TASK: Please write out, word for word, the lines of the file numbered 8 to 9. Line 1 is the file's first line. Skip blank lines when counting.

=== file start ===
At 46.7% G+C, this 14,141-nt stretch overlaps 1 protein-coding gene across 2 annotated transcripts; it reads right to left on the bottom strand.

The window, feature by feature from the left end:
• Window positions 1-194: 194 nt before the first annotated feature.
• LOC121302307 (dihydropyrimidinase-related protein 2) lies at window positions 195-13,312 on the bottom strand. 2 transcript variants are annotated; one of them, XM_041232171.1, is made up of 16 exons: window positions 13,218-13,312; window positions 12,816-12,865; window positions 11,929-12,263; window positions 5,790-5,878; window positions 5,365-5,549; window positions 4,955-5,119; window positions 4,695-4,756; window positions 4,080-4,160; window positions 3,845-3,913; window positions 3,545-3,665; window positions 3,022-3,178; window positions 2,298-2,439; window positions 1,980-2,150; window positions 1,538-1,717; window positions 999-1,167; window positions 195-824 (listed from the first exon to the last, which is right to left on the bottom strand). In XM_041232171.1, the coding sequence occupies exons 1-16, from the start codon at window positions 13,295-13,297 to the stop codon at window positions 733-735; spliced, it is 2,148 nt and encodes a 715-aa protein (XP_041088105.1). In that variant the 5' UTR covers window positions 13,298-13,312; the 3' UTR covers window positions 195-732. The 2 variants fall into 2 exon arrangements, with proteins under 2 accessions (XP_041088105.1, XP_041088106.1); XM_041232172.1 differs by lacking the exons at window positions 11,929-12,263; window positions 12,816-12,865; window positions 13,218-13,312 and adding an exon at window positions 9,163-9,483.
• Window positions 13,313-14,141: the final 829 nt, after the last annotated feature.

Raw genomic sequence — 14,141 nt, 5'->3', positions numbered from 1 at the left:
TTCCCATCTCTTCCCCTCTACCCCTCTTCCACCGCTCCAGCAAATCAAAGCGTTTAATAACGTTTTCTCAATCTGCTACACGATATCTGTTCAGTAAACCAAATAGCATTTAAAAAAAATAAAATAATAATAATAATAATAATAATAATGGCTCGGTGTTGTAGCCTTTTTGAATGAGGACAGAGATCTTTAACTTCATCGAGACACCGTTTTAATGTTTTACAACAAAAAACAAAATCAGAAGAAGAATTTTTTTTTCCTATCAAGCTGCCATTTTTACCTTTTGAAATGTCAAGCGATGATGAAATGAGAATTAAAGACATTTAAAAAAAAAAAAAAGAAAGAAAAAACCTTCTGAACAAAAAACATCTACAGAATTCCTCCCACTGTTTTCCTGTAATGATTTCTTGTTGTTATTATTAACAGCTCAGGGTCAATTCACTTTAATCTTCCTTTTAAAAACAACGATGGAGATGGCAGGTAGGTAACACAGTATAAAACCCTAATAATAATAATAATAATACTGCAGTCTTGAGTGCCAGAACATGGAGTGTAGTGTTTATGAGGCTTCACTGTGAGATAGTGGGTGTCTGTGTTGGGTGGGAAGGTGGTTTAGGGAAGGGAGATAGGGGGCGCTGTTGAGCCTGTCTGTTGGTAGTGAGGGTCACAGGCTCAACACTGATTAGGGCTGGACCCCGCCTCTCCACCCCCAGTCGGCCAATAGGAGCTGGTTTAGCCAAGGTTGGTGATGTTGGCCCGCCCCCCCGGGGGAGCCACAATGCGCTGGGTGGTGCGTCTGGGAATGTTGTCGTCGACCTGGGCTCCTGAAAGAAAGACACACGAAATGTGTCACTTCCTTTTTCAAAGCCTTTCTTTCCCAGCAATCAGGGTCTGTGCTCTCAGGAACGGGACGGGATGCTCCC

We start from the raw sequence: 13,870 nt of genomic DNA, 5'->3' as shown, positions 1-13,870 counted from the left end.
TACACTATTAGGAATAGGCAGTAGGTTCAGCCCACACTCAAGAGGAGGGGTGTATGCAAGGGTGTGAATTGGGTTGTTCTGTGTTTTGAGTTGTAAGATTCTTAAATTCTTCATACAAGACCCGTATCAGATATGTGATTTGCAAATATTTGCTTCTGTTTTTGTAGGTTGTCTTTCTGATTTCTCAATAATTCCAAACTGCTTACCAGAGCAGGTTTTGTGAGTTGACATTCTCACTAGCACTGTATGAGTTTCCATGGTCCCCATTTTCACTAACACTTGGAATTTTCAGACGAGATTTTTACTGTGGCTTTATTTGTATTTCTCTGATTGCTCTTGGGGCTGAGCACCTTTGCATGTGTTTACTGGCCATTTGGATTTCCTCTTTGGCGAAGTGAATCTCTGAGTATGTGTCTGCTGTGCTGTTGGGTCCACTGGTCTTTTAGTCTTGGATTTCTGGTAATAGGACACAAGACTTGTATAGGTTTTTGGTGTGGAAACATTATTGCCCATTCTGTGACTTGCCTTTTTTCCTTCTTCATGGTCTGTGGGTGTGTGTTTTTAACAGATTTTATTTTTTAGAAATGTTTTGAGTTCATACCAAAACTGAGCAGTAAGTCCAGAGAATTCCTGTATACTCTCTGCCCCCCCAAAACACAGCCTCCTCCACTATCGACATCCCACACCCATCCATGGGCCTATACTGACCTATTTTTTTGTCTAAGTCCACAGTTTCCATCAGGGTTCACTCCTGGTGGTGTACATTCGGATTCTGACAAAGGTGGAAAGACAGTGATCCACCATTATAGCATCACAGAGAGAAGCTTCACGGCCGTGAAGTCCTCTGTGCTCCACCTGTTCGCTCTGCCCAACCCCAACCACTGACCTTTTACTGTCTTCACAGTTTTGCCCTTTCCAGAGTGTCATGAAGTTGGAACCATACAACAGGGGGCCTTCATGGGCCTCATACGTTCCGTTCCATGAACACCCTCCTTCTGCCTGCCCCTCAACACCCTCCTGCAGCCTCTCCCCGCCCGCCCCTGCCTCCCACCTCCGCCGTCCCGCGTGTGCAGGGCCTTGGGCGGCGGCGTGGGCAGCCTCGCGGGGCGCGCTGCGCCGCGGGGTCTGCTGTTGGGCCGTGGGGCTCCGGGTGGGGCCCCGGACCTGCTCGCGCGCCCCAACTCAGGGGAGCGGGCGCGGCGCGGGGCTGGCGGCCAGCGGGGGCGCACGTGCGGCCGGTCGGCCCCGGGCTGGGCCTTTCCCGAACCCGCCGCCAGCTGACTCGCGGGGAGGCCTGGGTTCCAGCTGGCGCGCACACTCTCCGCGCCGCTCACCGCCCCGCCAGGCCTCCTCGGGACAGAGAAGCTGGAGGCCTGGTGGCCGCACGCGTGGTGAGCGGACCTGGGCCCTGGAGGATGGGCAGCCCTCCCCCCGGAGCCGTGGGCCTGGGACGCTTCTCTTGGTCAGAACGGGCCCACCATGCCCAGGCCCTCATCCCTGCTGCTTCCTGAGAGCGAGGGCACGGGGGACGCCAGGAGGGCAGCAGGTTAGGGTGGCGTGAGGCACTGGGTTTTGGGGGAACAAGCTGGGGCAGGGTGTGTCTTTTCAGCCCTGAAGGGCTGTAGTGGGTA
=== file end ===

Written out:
We start from the raw sequence: 13,870 nt of genomic DNA, 5'->3' as shown, positions 1-13,870 counted from the left end.
TACACTATTAGGAATAGGCAGTAGGTTCAGCCCACACTCAAGAGGAGGGGTGTATGCAAGGGTGTGAATTGGGTTGTTCTGTGTTTTGAGTTGTAAGATTCTTAAATTCTTCATACAAGACCCGTATCAGATATGTGATTTGCAAATATTTGCTTCTGTTTTTGTAGGTTGTCTTTCTGATTTCTCAATAATTCCAAACTGCTTACCAGAGCAGGTTTTGTGAGTTGACATTCTCACTAGCACTGTATGAGTTTCCATGGTCCCCATTTTCACTAACACTTGGAATTTTCAGACGAGATTTTTACTGTGGCTTTATTTGTATTTCTCTGATTGCTCTTGGGGCTGAGCACCTTTGCATGTGTTTACTGGCCATTTGGATTTCCTCTTTGGCGAAGTGAATCTCTGAGTATGTGTCTGCTGTGCTGTTGGGTCCACTGGTCTTTTAGTCTTGGATTTCTGGTAATAGGACACAAGACTTGTATAGGTTTTTGGTGTGGAAACATTATTGCCCATTCTGTGACTTGCCTTTTTTCCTTCTTCATGGTCTGTGGGTGTGTGTTTTTAACAGATTTTATTTTTTAGAAATGTTTTGAGTTCATACCAAAACTGAGCAGTAAGTCCAGAGAATTCCTGTATACTCTCTGCCCCCCCAAAACACAGCCTCCTCCACTATCGACATCCCACACCCATCCATGGGCCTATACTGACCTATTTTTTTGTCTAAGTCCACAGTTTCCATCAGGGTTCACTCCTGGTGGTGTACATTCGGATTCTGACAAAGGTGGAAAGACAGTGATCCACCATTATAGCATCACAGAGAGAAGCTTCACGGCCGTGAAGTCCTCTGTGCTCCACCTGTTCGCTCTGCCCAACCCCAACCACTGACCTTTTACTGTCTTCACAGTTTTGCCCTTTCCAGAGTGTCATGAAGTTGGAACCATACAACAGGGGGCCTTCATGGGCCTCATACGTTCCGTTCCATGAACACCCTCCTTCTGCCTGCCCCTCAACACCCTCCTGCAGCCTCTCCCCGCCCGCCCCTGCCTCCCACCTCCGCCGTCCCGCGTGTGCAGGGCCTTGGGCGGCGGCGTGGGCAGCCTCGCGGGGCGCGCTGCGCCGCGGGGTCTGCTGTTGGGCCGTGGGGCTCCGGGTGGGGCCCCGGACCTGCTCGCGCGCCCCAACTCAGGGGAGCGGGCGCGGCGCGGGGCTGGCGGCCAGCGGGGGCGCACGTGCGGCCGGTCGGCCCCGGGCTGGGCCTTTCCCGAACCCGCCGCCAGCTGACTCGCGGGGAGGCCTGGGTTCCAGCTGGCGCGCACACTCTCCGCGCCGCTCACCGCCCCGCCAGGCCTCCTCGGGACAGAGAAGCTGGAGGCCTGGTGGCCGCACGCGTGGTGAGCGGACCTGGGCCCTGGAGGATGGGCAGCCCTCCCCCCGGAGCCGTGGGCCTGGGACGCTTCTCTTGGTCAGAACGGGCCCACCATGCCCAGGCCCTCATCCCTGCTGCTTCCTGAGAGCGAGGGCACGGGGGACGCCAGGAGGGCAGCAGGTTAGGGTGGCGTGAGGCACTGGGTTTTGGGGGAACAAGCTGGGGCAGGGTGTGTCTTTTCAGCCCTGAAGGGCTGTAGTGGGTA